In my first years as a graphic designer, I worked on creative teams where we would show our clients two or three "first round" design concepts. Eventually I landed on the team of a rather interesting and innovative CD (Creative Director) who believed in showing the client just about everything his designers came up with in that first presentation!
Now depending on the scope of the project, there may be 20+ ideas generated for a particular job. Most ideas tend to be stepping stones for better ideas. Sometimes they are graphic design meteorites that have sprung from those unconventional depths of the creative underling’s brain. Part of the CD’s job is to pick the best direction to pursue for a particular client, ultimately keeping that client happy. But this particular CD believed in impressing the pants off of clients by blowing their minds!
Lately, I’ve been thinking about those mass presentations we did because of two projects I just completed with my senior classes. My two senior level classes (16 students in each) just designed posters as part of a class exercise for two fairly high-profile art shows being exhibited in MTSU’s Todd Art Gallery: MTSU’s President Sidney McPhee’s China: Through the Eyes of an American University President and In/Finite Earth, a traveling show supported by The John F. Kennedy Center for the Performing Arts.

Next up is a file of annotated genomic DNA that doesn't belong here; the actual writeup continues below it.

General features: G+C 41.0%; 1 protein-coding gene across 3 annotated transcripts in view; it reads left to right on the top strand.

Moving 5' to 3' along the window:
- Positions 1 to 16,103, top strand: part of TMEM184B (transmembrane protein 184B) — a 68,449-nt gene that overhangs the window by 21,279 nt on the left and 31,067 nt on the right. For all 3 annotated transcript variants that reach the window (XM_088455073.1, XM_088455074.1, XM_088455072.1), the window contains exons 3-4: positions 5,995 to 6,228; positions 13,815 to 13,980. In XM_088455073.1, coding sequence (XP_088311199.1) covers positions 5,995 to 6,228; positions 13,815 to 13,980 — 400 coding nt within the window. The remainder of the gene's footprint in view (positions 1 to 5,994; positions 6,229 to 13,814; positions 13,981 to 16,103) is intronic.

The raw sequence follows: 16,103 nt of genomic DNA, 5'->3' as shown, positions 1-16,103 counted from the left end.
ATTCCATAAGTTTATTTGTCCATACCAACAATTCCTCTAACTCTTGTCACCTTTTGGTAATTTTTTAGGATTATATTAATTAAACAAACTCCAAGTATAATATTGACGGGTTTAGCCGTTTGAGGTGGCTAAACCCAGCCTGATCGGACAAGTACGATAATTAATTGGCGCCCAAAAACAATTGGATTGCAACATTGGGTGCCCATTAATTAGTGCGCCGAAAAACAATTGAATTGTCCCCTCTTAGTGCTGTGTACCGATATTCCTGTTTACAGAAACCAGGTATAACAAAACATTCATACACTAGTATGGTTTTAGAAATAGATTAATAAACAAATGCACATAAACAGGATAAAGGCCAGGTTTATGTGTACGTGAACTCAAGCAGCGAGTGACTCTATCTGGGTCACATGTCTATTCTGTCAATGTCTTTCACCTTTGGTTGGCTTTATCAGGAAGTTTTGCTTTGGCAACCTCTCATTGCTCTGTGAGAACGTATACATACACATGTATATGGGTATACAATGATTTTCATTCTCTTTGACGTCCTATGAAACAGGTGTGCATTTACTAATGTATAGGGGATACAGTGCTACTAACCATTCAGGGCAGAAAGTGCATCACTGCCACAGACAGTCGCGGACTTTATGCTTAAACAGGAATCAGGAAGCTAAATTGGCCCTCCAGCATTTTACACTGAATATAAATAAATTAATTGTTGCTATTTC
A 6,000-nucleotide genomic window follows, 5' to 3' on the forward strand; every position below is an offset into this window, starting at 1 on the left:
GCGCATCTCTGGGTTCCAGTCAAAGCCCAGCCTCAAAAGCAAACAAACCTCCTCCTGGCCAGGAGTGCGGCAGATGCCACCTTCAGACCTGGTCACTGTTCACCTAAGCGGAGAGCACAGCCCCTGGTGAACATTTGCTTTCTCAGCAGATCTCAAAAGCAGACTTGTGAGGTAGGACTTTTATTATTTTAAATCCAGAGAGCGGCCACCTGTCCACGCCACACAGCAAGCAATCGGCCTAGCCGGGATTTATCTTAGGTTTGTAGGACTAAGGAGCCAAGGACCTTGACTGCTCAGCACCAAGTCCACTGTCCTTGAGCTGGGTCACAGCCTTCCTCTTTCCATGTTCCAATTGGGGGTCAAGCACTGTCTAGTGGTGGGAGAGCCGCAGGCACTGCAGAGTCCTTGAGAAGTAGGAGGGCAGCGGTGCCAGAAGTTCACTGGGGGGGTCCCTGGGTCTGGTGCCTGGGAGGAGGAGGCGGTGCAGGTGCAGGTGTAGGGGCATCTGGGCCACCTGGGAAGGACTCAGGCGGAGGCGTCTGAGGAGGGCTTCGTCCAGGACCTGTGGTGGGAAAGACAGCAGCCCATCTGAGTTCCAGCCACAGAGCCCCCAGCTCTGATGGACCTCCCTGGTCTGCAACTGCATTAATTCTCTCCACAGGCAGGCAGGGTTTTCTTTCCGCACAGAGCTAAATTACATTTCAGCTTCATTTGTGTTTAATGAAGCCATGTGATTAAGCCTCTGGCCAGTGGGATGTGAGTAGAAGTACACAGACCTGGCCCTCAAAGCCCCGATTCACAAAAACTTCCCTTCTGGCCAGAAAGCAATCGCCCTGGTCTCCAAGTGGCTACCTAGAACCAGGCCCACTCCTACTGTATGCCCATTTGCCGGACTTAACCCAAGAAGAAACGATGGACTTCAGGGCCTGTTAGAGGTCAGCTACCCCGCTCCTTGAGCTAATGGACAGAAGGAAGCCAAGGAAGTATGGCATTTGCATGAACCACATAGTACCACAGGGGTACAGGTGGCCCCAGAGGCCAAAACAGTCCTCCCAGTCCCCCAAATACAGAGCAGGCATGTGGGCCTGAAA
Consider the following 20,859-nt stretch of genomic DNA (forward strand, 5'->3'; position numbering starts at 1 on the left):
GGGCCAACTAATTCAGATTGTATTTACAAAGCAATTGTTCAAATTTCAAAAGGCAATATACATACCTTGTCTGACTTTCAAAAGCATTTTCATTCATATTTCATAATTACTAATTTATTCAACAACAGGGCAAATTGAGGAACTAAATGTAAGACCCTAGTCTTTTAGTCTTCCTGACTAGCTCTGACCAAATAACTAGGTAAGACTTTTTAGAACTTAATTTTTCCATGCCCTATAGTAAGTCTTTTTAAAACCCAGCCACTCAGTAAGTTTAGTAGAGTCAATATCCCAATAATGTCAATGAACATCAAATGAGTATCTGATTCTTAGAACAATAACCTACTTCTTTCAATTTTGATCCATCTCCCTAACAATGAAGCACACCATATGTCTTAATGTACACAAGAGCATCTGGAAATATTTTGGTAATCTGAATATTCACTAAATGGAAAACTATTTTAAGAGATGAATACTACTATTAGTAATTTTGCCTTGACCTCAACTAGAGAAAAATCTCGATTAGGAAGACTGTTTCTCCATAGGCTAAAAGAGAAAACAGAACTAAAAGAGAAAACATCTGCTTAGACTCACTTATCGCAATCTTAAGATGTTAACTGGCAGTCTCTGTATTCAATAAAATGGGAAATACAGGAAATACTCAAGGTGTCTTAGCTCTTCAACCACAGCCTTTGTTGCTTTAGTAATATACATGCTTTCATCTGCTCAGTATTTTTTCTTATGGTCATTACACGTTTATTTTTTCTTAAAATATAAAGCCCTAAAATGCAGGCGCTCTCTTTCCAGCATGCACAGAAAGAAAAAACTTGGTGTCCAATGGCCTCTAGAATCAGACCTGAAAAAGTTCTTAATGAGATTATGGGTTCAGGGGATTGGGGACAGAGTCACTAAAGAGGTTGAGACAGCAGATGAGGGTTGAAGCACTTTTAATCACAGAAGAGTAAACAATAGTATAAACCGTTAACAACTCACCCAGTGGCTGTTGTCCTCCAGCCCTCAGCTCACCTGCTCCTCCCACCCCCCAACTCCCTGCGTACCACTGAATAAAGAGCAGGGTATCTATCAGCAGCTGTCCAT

As the 16 poster designs per show were being refined for final presentation, I was posed the question of: Which posters are appropriate to present to the client? And as you can imagine, if you tasked 16 skilled and competitive design students with the same project, you would get a pretty broad range of ideas. The poster designs ranged from minimalist type-focused solutions to illustrative interpretations.
But the answer was obvious: You show everything!
You show the client something comfortable—something they can easily slip in into their existing portfolio without making too much of a splash.
You show them something a little bit beyond their comfort-zone, but something that could stop and turn a few more heads—more audience means bigger response.
And then you blow them away with the rest!
Those far out ideas make the client see that stepping out of the safe zone might not be such a bad idea. And it elevates the perception of your creative team (or creative class in this case) because you were just able to demonstrate the level and range at which your creatives can think and perform when given the right opportunity.
My takeaway from that Creative Director: Impress the pants off them the first time, and they’ll be back for more!
As a freelancer, I still show just about everything. But the presentations aren't as massive as when I was on a creative team. How many ideas do you present to a client? One? Three? More?
Oh, and a note to my students: Show your instructors everything! We do like ideas that comform to the project nicely, but we also love to see what's running through the creative wilds of your brains.
Poster designs from the graphic design students in Fall 2014's Portfolio 2 at MTSU lining the halls outside the gallery during the show. Yes! We showed everything. Bottom right: Dr. Sidney McPhee speaking at his gallery exhibition.